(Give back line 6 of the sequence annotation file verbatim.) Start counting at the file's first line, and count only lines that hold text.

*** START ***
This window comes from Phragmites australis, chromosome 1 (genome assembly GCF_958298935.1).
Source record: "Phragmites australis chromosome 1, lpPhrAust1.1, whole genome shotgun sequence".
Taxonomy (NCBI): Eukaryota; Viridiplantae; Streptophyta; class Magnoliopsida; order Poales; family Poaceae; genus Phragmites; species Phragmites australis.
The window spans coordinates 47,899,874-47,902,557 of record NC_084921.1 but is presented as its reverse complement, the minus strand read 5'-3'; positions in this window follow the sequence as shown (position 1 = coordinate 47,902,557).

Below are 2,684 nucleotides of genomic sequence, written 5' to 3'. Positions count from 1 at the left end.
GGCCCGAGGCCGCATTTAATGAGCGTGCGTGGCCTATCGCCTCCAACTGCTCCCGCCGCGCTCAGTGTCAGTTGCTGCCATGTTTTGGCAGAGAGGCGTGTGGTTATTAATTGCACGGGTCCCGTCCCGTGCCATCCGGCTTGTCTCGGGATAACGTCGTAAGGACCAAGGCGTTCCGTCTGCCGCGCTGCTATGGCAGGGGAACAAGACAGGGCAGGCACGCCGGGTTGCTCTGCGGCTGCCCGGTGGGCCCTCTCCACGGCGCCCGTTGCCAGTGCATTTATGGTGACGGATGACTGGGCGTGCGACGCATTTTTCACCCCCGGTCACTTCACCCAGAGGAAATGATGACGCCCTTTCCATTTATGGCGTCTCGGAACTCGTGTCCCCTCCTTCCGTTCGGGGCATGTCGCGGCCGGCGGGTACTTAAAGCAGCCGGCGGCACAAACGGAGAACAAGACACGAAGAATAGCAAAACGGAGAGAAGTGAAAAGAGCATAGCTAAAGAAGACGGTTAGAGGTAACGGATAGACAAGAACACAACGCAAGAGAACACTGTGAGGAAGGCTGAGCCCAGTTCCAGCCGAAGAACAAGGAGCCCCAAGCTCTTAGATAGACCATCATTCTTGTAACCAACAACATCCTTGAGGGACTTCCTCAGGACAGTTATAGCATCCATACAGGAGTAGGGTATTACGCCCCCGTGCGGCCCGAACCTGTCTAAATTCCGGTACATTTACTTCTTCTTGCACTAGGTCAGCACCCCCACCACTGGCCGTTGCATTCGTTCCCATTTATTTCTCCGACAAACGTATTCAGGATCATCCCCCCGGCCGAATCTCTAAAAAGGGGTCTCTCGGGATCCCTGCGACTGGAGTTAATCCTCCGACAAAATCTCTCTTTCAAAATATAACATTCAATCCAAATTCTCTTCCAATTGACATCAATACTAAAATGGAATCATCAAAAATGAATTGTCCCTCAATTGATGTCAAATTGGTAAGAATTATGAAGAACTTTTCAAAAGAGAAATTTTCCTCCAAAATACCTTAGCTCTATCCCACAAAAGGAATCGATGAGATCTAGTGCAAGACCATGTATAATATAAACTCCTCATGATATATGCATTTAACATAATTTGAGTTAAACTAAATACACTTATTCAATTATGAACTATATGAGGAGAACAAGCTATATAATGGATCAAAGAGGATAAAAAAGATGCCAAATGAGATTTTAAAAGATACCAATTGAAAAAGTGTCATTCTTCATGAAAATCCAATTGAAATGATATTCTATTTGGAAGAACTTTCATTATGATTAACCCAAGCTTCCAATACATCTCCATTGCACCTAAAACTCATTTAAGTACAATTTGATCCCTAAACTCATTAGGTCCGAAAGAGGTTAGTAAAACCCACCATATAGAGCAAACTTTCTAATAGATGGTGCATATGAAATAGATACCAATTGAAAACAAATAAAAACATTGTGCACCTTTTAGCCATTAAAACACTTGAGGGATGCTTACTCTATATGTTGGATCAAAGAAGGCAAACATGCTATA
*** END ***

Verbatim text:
GGCCCGAGGCCGCATTTAATGAGCGTGCGTGGCCTATCGCCTCCAACTGCTCCCGCCGCGCTCAGTGTCAGTTGCTGCCATGTTTTGGCAGAGAGGCGTGTGGTTATTAATTGCACGGGTCCCGTCCCGTGCCATCCGGCTTGTCTCGGGATAACGTCGTAAGGACCAAGGCGTTCCGTCTGCCGCGCTGCTATGGCAGGGGAACAAGACAGGGCAGGCACGCCGGGTTGCTCTGCGGCTGCCCGGTGGGCCCTCTCCACGGCGCCCGTTGCCAGTGCATTTATGGTGACGGATGACTGGGCGTGCGACGCATTTTTCACCCCCGGTCACTTCACCCAGAGGAAATGATGACGCCCTTTCCATTTATGGCGTCTCGGAACTCGTGTCCCCTCCTTCCGTTCGGGGCATGTCGCGGCCGGCGGGTACTTAAAGCAGCCGGCGGCACAAACGGAGAACAAGACACGAAGAATAGCAAAACGGAGAGAAGTGAAAAGAGCATAGCTAAAGAAGACGGTTAGAGGTAACGGATAGACAAGAACACAACGCAAGAGAACACTGTGAGGAAGGCTGAGCCCAGTTCCAGCCGAAGAACAAGGAGCCCCAAGCTCTTAGATAGACCATCATTCTTGTAACCAACAACATCCTTGAGGGACTTCCTCAGGACAGTTATAGCATCCATACAGGAGTAGGGTATTACGCCCCCGTGCGGCCCGAACCTGTCTAAATTCCGGTACATTTACTTCTTCTTGCACTAGGTCAGCACCCCCACCACTGGCCGTTGCATTCGTTCCCATTTATTTCTCCGACAAACGTATTCAGGATCATCCCCCCGGCCGAATCTCTAAAAAGGGGTCTCTCGGGATCCCTGCGACTGGAGTTAATCCTCCGACAAAATCTCTCTTTCAAAATATAACATTCAATCCAAATTCTCTTCCAATTGACATCAATACTAAAATGGAATCATCAAAAATGAATTGTCCCTCAATTGATGTCAAATTGGTAAGAATTATGAAGAACTTTTCAAAAGAGAAATTTTCCTCCAAAATACCTTAGCTCTATCCCACAAAAGGAATCGATGAGATCTAGTGCAAGACCATGTATAATATAAACTCCTCATGATATATGCATTTAACATAATTTGAGTTAAACTAAATACACTTATTCAATTATGAACTATATGAGGAGAACAAGCTATATAATGGATCAAAGAGGATAAAAAAGATGCCAAATGAGATTTTAAAAGATACCAATTGAAAAAGTGTCATTCTTCATGAAAATCCAATTGAAATGATATTCTATTTGGAAGAACTTTCATTATGATTAACCCAAGCTTCCAATACATCTCCATTGCACCTAAAACTCATTTAAGTACAATTTGATCCCTAAACTCATTAGGTCCGAAAGAGGTTAGTAAAACCCACCATATAGAGCAAACTTTCTAATAGATGGTGCATATGAAATAGATACCAATTGAAAACAAATAAAAACATTGTGCACCTTTTAGCCATTAAAACACTTGAGGGATGCTTACTCTATATGTTGGATCAAAGAAGGCAAACATGCTATA